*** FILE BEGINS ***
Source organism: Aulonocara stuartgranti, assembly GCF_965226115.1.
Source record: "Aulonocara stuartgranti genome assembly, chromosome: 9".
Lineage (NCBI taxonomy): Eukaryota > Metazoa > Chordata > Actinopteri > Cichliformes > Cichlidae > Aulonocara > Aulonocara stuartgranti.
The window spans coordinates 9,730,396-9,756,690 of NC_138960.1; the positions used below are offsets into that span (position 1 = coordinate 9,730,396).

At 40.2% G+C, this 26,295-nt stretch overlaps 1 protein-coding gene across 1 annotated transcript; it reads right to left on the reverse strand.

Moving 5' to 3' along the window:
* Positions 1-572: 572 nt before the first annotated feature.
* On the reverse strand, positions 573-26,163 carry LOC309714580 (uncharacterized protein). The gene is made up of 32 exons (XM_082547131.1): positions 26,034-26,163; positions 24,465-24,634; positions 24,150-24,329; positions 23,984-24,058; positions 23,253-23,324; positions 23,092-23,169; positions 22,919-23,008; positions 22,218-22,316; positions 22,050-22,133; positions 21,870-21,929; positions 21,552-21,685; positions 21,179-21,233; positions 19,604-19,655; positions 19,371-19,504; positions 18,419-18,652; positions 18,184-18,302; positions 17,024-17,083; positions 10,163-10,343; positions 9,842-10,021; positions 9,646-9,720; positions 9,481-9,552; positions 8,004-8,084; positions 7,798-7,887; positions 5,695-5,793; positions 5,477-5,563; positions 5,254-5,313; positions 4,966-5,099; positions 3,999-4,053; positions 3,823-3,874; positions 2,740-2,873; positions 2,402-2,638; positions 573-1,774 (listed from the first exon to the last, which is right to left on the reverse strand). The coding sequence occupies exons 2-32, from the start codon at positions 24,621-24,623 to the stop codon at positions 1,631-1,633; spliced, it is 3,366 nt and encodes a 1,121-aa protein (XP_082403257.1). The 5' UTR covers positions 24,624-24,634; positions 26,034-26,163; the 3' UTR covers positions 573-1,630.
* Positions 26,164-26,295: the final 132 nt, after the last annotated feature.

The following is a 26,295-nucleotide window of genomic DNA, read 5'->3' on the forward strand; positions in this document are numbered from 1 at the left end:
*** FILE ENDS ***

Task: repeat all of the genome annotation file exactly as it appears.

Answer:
Source organism: Aulonocara stuartgranti, assembly GCF_965226115.1.
Source record: "Aulonocara stuartgranti genome assembly, chromosome: 9".
Lineage (NCBI taxonomy): Eukaryota > Metazoa > Chordata > Actinopteri > Cichliformes > Cichlidae > Aulonocara > Aulonocara stuartgranti.
The window spans coordinates 9,730,396-9,756,690 of NC_138960.1; the positions used below are offsets into that span (position 1 = coordinate 9,730,396).

At 40.2% G+C, this 26,295-nt stretch overlaps 1 protein-coding gene across 1 annotated transcript; it reads right to left on the reverse strand.

Moving 5' to 3' along the window:
* Positions 1-572: 572 nt before the first annotated feature.
* On the reverse strand, positions 573-26,163 carry LOC309714580 (uncharacterized protein). The gene is made up of 32 exons (XM_082547131.1): positions 26,034-26,163; positions 24,465-24,634; positions 24,150-24,329; positions 23,984-24,058; positions 23,253-23,324; positions 23,092-23,169; positions 22,919-23,008; positions 22,218-22,316; positions 22,050-22,133; positions 21,870-21,929; positions 21,552-21,685; positions 21,179-21,233; positions 19,604-19,655; positions 19,371-19,504; positions 18,419-18,652; positions 18,184-18,302; positions 17,024-17,083; positions 10,163-10,343; positions 9,842-10,021; positions 9,646-9,720; positions 9,481-9,552; positions 8,004-8,084; positions 7,798-7,887; positions 5,695-5,793; positions 5,477-5,563; positions 5,254-5,313; positions 4,966-5,099; positions 3,999-4,053; positions 3,823-3,874; positions 2,740-2,873; positions 2,402-2,638; positions 573-1,774 (listed from the first exon to the last, which is right to left on the reverse strand). The coding sequence occupies exons 2-32, from the start codon at positions 24,621-24,623 to the stop codon at positions 1,631-1,633; spliced, it is 3,366 nt and encodes a 1,121-aa protein (XP_082403257.1). The 5' UTR covers positions 24,624-24,634; positions 26,034-26,163; the 3' UTR covers positions 573-1,630.
* Positions 26,164-26,295: the final 132 nt, after the last annotated feature.

The following is a 26,295-nucleotide window of genomic DNA, read 5'->3' on the forward strand; positions in this document are numbered from 1 at the left end: